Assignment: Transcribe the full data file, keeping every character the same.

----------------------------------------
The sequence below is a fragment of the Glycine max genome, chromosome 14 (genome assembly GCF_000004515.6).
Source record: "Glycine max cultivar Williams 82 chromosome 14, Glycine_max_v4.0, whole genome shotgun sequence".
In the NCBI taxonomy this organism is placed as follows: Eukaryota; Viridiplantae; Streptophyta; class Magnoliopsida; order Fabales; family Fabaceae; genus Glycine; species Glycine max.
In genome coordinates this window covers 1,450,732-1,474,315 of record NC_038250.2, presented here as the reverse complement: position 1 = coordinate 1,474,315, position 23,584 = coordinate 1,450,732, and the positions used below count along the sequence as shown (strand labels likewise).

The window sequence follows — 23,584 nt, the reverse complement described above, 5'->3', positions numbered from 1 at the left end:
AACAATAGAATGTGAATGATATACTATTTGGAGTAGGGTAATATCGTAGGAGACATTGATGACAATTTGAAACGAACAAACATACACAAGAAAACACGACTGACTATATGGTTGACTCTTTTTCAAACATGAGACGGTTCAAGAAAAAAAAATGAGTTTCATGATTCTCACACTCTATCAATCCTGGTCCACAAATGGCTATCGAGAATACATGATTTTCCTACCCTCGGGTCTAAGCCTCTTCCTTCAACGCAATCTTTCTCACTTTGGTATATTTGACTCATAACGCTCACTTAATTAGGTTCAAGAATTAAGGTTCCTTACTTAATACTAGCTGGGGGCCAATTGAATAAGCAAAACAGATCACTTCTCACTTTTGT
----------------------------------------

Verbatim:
The sequence below is a fragment of the Glycine max genome, chromosome 14 (genome assembly GCF_000004515.6).
Source record: "Glycine max cultivar Williams 82 chromosome 14, Glycine_max_v4.0, whole genome shotgun sequence".
In the NCBI taxonomy this organism is placed as follows: Eukaryota; Viridiplantae; Streptophyta; class Magnoliopsida; order Fabales; family Fabaceae; genus Glycine; species Glycine max.
In genome coordinates this window covers 1,450,732-1,474,315 of record NC_038250.2, presented here as the reverse complement: position 1 = coordinate 1,474,315, position 23,584 = coordinate 1,450,732, and the positions used below count along the sequence as shown (strand labels likewise).

The window sequence follows — 23,584 nt, the reverse complement described above, 5'->3', positions numbered from 1 at the left end:
AACAATAGAATGTGAATGATATACTATTTGGAGTAGGGTAATATCGTAGGAGACATTGATGACAATTTGAAACGAACAAACATACACAAGAAAACACGACTGACTATATGGTTGACTCTTTTTCAAACATGAGACGGTTCAAGAAAAAAAAATGAGTTTCATGATTCTCACACTCTATCAATCCTGGTCCACAAATGGCTATCGAGAATACATGATTTTCCTACCCTCGGGTCTAAGCCTCTTCCTTCAACGCAATCTTTCTCACTTTGGTATATTTGACTCATAACGCTCACTTAATTAGGTTCAAGAATTAAGGTTCCTTACTTAATACTAGCTGGGGGCCAATTGAATAAGCAAAACAGATCACTTCTCACTTTTGT